“The parliament has been sidelined. The process is at best sloppy, if not undemocratic,” ECON chair Paul Tang (S&D) said on Monday.

In a comment to Reuters, green MEP Bas Eickhout said the inclusion of gas and nuclear “violated the spirit and letter of the [taxonomy”].

Simple majority

A simple majority vote in parliament — at least 353 MEPs — can still block the current proposal, which is set for early July.

So far the Socialists & Democrats, the Left and the Greens, which together hold 256 seats, have committed to blocking the proposal.

In May, a group of 16 MEPs from groups representing a majority of the European Parliament drafted a motion to block the inclusion of gas and nuclear, but the overall level of support is still unclear.

If the proposal gets blocked, it would end the commission’s efforts to include gas in the taxonomy.

“It simply won’t exist anymore and therefore won’t apply,” said Daniel Ferrie, a spokesperson for the commission, told EUobserver.

May 31, 2022 Posted by | Uncategorized | Leave a comment

Environment report ‘hidden’ by Coalition should be released immediately: Greens

Environment report ‘hidden’ by Coalition should be released immediately: Greens

The new Labor government is facing pressure to immediately release a major environment report which the Coalition was accused of hiding from voters before the federal election.

May 31, 2022 Posted by | Uncategorized | Leave a comment

Weapons designed to mass murder civilians, terrorize the world, and enable impunity for war crimes can no longer be relied on to “prevent war.”

Ban Nuclear Weapons Now

Project Syndicate,May 30, 2022, ANNE-MARIE SLAUGHTERSUSI SNYDER

Weapons designed to mass murder civilians, terrorize the world, and enable impunity for war crimes can no longer be relied on to “prevent war.” Russian President Vladimir Putin’s aggression in Ukraine and his willingness to brandish the threat of nuclear weapons will spur a renewed drive to rid the world of them.

WASHINGTON, DC – The events of the past three months in Ukraine – like Russia’s annexation of Crimea and incursion into eastern Ukraine in 2014, the US invasion of Iraq in 2003, and the long proxy war in Syria – have given the lie to the claim that nuclear weapons prevent war. Nuclear deterrence might stop nuclear-armed countries from directly engaging in war with each other, just as it might stop proxy wars from escalating and spreading to the North Atlantic or the Pacific. But it is equally possible that nuclear eterrence has caused war and enabled national leaders to act with impunity.

Nuclear weapons have certainly not stopped Russia from waging aggressive war against Ukraine. On the contrary, President Vladimir Putin is using nuclear threats as a shield behind which to commit flagrant, grave, and systematic war crimes – and possibly crimes against humanity.

States that possess nuclear weapons have frequently gone to war with states that lack them. The erroneous belief that Iraq had developed nuclear, chemical, and biological weapons led the United States and its allies to invade the country against the will of the United Nations Security Council, triggering a humanitarian catastrophe and two decades of insecurity in the region and beyond. The Non-Proliferation Treaty (NPT), by suggesting that the status quo of nuclear haves and have-nots should be maintained at all costs, has provided some cover for these actions, as well as for attacks on suspected nuclear facilities in Iraq, Iran, and Syria…………………………………………………………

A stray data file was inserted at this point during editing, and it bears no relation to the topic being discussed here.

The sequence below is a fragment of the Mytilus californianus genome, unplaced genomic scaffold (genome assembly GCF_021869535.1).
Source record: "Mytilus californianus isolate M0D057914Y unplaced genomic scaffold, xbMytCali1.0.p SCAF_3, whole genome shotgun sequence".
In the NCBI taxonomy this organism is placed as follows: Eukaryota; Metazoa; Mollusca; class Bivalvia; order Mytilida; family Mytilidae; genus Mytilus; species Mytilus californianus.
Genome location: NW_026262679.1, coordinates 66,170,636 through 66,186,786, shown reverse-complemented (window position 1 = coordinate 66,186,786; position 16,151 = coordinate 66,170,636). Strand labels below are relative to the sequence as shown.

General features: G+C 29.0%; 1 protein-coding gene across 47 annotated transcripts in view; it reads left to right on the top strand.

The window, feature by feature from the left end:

Nuclear weapons, like all weapons of mass destruction, can never be used within the bounds of the laws of war. Fortunately, the same determined efforts that almost completely ended the deployment of landmines and cluster munitions resulted in the Treaty on the Prohibition of Nuclear Weapons entering into effect in January 2021.

The TPNW – the only treaty that makes the use or threat of use of nuclear weapons illegal – was brought about by all those countries whose security was shattered through decades of proxy wars between nuclear-armed powers. Adopted by 122 countries, it constitutes a recognition that the laws of war apply equally to all states, no matter what is in their national arsenal.

Weapons designed to mass murder civilians, terrorize the world, and enable impunity for war crimes can no longer be relied on to “prevent war.” Another legacy of Putin’s aggression in Ukraine and his willingness to brandish the threat of nuclear weapons will be a renewed drive to rid the world of them. https://www.project-syndicate.org/commentary/ban-nuclear-weapons-now-by-anne-marie-slaughter-and-susi-snyder-2022-05

May 31, 2022 Posted by | Uncategorized | Leave a comment

May 30 Energy News — geoharvey

Opinion:  ¶ “Faster, Cleaner, Greener: What Lies Ahead For The World’s Railways” • Faster, cleaner, greener and packed with advanced technology, rail is the only transport mode currently well placed to provide the backbone of our future mobility needs. Ridership may be down due to the pandemic, but rail transportation may be headed to a […]

May 30 Energy News — geoharvey

May 31, 2022 Posted by | Uncategorized | Leave a comment